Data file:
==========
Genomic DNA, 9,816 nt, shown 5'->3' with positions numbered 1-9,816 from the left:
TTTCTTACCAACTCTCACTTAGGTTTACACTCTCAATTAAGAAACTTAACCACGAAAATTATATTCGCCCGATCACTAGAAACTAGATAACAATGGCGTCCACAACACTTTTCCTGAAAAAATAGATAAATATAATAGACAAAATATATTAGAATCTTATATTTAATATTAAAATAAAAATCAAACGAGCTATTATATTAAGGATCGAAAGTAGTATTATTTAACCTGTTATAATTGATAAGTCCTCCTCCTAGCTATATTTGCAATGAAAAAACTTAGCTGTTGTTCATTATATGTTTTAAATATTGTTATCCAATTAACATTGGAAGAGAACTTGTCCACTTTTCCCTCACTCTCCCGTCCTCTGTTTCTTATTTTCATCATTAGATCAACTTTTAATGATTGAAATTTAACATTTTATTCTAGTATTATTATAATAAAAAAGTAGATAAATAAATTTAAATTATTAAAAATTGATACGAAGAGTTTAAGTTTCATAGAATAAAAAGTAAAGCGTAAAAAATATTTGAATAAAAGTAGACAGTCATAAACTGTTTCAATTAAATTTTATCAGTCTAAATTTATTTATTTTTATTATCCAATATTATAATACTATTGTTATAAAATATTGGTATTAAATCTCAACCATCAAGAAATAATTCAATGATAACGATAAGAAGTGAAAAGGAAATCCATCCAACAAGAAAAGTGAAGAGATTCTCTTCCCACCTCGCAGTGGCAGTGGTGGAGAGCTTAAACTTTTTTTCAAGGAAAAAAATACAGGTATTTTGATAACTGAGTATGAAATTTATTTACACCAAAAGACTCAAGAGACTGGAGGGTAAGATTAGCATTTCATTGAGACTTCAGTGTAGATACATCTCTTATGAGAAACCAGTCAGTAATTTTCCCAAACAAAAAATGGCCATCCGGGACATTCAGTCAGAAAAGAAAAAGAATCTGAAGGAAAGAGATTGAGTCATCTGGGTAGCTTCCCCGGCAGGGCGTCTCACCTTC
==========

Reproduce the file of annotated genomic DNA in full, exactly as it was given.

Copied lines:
Genomic DNA, 9,816 nt, shown 5'->3' with positions numbered 1-9,816 from the left:
TTTCTTACCAACTCTCACTTAGGTTTACACTCTCAATTAAGAAACTTAACCACGAAAATTATATTCGCCCGATCACTAGAAACTAGATAACAATGGCGTCCACAACACTTTTCCTGAAAAAATAGATAAATATAATAGACAAAATATATTAGAATCTTATATTTAATATTAAAATAAAAATCAAACGAGCTATTATATTAAGGATCGAAAGTAGTATTATTTAACCTGTTATAATTGATAAGTCCTCCTCCTAGCTATATTTGCAATGAAAAAACTTAGCTGTTGTTCATTATATGTTTTAAATATTGTTATCCAATTAACATTGGAAGAGAACTTGTCCACTTTTCCCTCACTCTCCCGTCCTCTGTTTCTTATTTTCATCATTAGATCAACTTTTAATGATTGAAATTTAACATTTTATTCTAGTATTATTATAATAAAAAAGTAGATAAATAAATTTAAATTATTAAAAATTGATACGAAGAGTTTAAGTTTCATAGAATAAAAAGTAAAGCGTAAAAAATATTTGAATAAAAGTAGACAGTCATAAACTGTTTCAATTAAATTTTATCAGTCTAAATTTATTTATTTTTATTATCCAATATTATAATACTATTGTTATAAAATATTGGTATTAAATCTCAACCATCAAGAAATAATTCAATGATAACGATAAGAAGTGAAAAGGAAATCCATCCAACAAGAAAAGTGAAGAGATTCTCTTCCCACCTCGCAGTGGCAGTGGTGGAGAGCTTAAACTTTTTTTCAAGGAAAAAAATACAGGTATTTTGATAACTGAGTATGAAATTTATTTACACCAAAAGACTCAAGAGACTGGAGGGTAAGATTAGCATTTCATTGAGACTTCAGTGTAGATACATCTCTTATGAGAAACCAGTCAGTAATTTTCCCAAACAAAAAATGGCCATCCGGGACATTCAGTCAGAAAAGAAAAAGAATCTGAAGGAAAGAGATTGAGTCATCTGGGTAGCTTCCCCGGCAGGGCGTCTCACCTTC